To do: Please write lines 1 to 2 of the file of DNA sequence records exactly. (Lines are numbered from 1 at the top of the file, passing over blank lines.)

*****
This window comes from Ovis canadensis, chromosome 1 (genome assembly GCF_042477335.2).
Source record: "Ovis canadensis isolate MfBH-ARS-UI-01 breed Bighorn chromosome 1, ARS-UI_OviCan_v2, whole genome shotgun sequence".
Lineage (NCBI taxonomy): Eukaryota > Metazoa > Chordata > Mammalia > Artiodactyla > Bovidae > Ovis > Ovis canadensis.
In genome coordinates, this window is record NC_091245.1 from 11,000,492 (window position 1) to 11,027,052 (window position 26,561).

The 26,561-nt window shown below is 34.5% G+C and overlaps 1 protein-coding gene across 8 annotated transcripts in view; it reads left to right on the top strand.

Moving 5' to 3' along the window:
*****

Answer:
This window comes from Ovis canadensis, chromosome 1 (genome assembly GCF_042477335.2).
Source record: "Ovis canadensis isolate MfBH-ARS-UI-01 breed Bighorn chromosome 1, ARS-UI_OviCan_v2, whole genome shotgun sequence".